3. Interventions that aim to alleviate trauma are often inappropriate and ineffective. A consequence of point 2 is that Western treatment and intervention practices tend to use uniform programmes which are implemented regardless of the cultural context within which they work, thereby failing to acknowledge local diversity in expression, understanding, and treatments (Adjukovic 1997) . Psychosocial projects have been described as ineffective at best, and as having a destructive influence at worst when indigenous efforts to cope with the social and material devastation are overridden and undermined by Western 'trauma experts' (Richters 1998) .

4. Local resources and systems are ignored. Communities have resources for coping with distress that they draw on in situations of adversity, a fact frequently ignored by psychological professionals, who focus more on what they see as weaknesses and deficits than on strengths and abilities (Summerfield 2001) . Recognition needs to be given to the important role of local healing practices and coping strategies, as these are central to strengthening community reconstruction in post-conflict situations, as well to the many ways in which people engage in 'world-making' after events of armed conflict (Nordstrom 1997) .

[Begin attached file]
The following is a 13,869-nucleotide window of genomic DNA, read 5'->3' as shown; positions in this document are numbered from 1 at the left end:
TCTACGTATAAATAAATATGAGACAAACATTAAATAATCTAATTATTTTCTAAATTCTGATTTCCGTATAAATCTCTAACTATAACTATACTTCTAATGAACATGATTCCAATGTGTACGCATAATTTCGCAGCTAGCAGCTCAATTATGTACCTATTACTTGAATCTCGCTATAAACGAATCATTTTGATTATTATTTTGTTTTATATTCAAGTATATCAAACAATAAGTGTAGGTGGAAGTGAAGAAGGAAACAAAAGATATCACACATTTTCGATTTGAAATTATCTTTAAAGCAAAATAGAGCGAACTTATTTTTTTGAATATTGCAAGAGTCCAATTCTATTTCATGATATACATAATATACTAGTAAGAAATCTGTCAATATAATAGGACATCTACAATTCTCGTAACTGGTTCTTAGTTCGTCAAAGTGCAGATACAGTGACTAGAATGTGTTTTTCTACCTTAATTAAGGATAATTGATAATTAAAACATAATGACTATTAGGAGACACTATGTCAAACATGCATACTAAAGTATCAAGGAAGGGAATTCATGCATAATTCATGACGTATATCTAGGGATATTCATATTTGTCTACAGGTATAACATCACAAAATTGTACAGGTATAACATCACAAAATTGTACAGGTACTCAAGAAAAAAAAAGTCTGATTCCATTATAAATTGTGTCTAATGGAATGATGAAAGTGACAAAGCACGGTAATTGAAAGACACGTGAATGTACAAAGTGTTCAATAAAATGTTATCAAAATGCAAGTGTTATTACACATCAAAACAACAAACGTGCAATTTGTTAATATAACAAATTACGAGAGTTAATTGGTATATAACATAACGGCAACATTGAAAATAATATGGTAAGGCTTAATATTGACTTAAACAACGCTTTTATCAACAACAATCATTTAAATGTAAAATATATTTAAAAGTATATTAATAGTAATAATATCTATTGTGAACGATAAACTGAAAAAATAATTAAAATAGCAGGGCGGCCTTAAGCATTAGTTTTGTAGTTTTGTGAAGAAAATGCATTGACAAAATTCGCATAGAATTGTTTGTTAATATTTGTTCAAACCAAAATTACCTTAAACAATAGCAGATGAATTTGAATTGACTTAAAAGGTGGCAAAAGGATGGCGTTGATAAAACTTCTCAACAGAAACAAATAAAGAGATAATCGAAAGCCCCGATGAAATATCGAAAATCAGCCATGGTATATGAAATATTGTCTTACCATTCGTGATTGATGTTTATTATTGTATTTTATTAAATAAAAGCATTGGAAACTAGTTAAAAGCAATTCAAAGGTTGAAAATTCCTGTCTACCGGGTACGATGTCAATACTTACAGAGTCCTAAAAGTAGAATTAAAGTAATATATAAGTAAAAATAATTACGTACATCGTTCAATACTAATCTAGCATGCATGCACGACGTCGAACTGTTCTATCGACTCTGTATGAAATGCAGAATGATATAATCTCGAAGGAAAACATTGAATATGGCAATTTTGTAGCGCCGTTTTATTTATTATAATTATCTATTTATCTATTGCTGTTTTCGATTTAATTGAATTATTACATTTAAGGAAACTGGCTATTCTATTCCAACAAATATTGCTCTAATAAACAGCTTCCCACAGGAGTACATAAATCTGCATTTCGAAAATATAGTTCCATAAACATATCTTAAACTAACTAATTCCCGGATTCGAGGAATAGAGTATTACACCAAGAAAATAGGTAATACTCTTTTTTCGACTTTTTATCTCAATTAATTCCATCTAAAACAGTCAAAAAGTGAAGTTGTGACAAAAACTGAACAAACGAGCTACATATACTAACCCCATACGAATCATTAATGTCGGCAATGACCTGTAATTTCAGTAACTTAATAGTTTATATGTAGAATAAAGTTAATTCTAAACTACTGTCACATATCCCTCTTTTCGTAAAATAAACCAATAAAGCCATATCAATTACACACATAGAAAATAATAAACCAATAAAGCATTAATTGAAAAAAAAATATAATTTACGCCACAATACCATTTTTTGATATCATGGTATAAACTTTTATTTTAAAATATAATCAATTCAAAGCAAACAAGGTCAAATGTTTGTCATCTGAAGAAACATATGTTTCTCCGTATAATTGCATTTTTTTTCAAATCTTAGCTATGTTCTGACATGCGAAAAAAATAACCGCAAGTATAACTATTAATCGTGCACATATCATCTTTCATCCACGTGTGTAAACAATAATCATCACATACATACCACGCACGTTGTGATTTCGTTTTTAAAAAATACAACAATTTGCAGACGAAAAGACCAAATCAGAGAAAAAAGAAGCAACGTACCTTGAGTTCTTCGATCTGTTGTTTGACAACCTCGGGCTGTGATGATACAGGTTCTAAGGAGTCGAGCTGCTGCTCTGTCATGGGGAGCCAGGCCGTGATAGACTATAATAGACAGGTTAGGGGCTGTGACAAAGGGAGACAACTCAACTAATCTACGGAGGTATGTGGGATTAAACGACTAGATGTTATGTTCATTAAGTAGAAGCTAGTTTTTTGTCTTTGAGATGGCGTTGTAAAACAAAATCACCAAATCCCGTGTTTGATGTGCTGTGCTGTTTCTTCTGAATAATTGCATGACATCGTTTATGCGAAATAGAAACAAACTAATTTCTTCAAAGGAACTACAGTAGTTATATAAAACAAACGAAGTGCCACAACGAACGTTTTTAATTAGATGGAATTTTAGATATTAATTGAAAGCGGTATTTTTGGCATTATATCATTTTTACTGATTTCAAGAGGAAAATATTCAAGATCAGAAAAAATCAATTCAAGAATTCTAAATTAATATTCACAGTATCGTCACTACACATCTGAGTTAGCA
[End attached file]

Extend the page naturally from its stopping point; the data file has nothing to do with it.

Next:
5. Talking about people as traumatized presents them as passive victims. The presentation of people and communities as traumatized implies 1) that they have a mental disorder, and 2) that they are passive victims who need the assistance of western-trained 'experts' (Bracken 1998) . In fact, most people are not traumatized in the sense that they become dysfunctional, and only a small minority ever require special help. Claims of vast numbers of 'traumatized' people and generational transmission overexaggerate the percentage of people who may be unable to cope with their distressing experiences.